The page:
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Durngrun Stonebreaker wrote:Anybody remember the time people found out that Chik-Fil-A donated money to groups that advocated for the execution of homosexuals and then social media caused a huge boycott that drove them out of business?
A true story that I would appreciate further investigation on.
Not long past, near where my father had worked, a Chik-fil-A was being built. Curious, he walked over there one evening to say hello to the workers and ask how things were going.
To make a long story short and abbreviate some steps inbetween, he ended up introduced to a number of the workers. Most of them did not speak English. One out of ten did, because that is what you needed to coordinate efforts--someone to translate the orders for everyone else, per group.
They told him this was the usual arrangement, and showed him the trailer where they were kept. Inside the trailer was a cage wall.
The idea was this: they were forced to live/work around the clock on the job site, then were packed away and shuttled to the next job site to work the same hours, under the same conditions. This is how Chic-fil-A (and perhaps other companies) build so fast.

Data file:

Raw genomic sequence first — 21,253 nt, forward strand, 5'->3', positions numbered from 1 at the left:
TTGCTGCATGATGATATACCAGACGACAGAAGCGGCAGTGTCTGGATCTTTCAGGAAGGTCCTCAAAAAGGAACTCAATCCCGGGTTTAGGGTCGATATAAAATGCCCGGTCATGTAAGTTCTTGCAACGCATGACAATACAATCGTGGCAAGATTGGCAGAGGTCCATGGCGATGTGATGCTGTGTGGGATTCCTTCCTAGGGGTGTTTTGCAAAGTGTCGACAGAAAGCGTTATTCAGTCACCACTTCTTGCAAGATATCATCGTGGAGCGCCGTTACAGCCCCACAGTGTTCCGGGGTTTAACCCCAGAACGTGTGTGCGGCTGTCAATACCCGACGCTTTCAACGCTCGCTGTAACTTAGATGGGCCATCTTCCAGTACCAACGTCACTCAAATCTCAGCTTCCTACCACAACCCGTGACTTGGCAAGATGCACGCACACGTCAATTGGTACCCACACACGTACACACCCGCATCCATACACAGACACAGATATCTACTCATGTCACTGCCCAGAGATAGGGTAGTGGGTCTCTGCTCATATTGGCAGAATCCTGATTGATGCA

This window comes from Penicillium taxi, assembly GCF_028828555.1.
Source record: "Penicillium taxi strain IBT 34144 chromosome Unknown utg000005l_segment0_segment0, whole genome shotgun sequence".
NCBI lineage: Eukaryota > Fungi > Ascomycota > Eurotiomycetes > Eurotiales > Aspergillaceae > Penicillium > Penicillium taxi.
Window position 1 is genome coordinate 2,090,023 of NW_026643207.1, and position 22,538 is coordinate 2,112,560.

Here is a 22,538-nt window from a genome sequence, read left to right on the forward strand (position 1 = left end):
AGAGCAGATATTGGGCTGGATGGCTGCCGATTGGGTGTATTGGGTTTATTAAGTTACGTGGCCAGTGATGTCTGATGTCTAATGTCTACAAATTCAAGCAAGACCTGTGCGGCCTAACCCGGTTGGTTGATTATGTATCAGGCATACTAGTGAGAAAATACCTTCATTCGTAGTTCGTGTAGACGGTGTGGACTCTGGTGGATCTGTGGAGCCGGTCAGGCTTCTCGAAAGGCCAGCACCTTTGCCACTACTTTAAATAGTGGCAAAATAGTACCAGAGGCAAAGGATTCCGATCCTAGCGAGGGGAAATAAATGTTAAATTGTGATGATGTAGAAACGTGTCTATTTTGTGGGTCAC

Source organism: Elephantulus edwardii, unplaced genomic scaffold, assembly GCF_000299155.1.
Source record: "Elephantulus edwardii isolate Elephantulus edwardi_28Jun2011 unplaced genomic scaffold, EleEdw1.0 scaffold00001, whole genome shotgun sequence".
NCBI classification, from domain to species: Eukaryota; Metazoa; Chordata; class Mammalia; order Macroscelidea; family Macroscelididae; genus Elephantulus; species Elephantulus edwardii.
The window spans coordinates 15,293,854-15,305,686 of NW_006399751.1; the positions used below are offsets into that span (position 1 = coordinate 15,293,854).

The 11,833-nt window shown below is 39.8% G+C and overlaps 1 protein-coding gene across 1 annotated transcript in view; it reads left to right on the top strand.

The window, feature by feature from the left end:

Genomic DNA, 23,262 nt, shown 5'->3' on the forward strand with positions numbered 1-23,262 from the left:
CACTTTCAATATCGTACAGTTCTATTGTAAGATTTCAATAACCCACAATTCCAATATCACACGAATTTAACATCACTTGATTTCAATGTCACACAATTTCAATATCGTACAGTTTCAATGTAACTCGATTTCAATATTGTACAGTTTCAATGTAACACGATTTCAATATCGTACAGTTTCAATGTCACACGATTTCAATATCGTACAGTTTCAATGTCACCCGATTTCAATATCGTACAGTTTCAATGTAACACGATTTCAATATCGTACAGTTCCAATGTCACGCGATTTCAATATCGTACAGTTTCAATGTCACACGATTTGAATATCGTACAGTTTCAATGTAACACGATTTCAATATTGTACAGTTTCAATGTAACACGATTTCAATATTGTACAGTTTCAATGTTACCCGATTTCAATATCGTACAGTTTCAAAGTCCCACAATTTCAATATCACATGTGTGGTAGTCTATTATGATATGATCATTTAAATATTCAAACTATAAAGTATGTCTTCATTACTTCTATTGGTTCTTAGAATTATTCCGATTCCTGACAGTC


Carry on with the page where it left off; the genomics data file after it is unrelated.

The men couldn't speak English, were watched constantly, and were continually moved around, so they had no protections against the treatment and long hours.
He told me the men were desperate to share their story, in hopes someone would listen.
This wasn't some random person. This was my father, and it is a tale told within the last two years. I'd appreciate anyone else who has spoken with these workers, and invite y'all to share the tale.
Sometimes they who yell the loudest about values...
Have skeletons of their own.
While this is monstrous, it probably had nothing to do with Chic-fil-A itself. Most likely, they simply hired out to a local crew, and it was that company/crew that was pocketing all that extra money. A lot of times l, especially if this was the first one of that chain in the area, there where no corporate level oversight in the area, as often what happens is an individual (or group) will buy the rights to use a chains name and to get access to their inventory/ordering, but they have to petition the chain, pay a great deal of money, and abide by both local laws as well as that chains specific rules.
I had worked for a few chains like that as a kid, when I ran into an issue with transferring to another location. Turns out all Burger Kings are not the same company, and when one private owner wanted to sell his store, not only did every single employee need to reapply and start over from day 1, but the new owners had to foot the bill for all the new constructed needed to update the store.
They sent a rep twice to look at things, but didn't really have anything to do with any of the outsourcing.
More likely than not, same thing in this case, and a lot of construction crews do this sort of thing, (not that I condone it), as an only option to exist and stay competitive.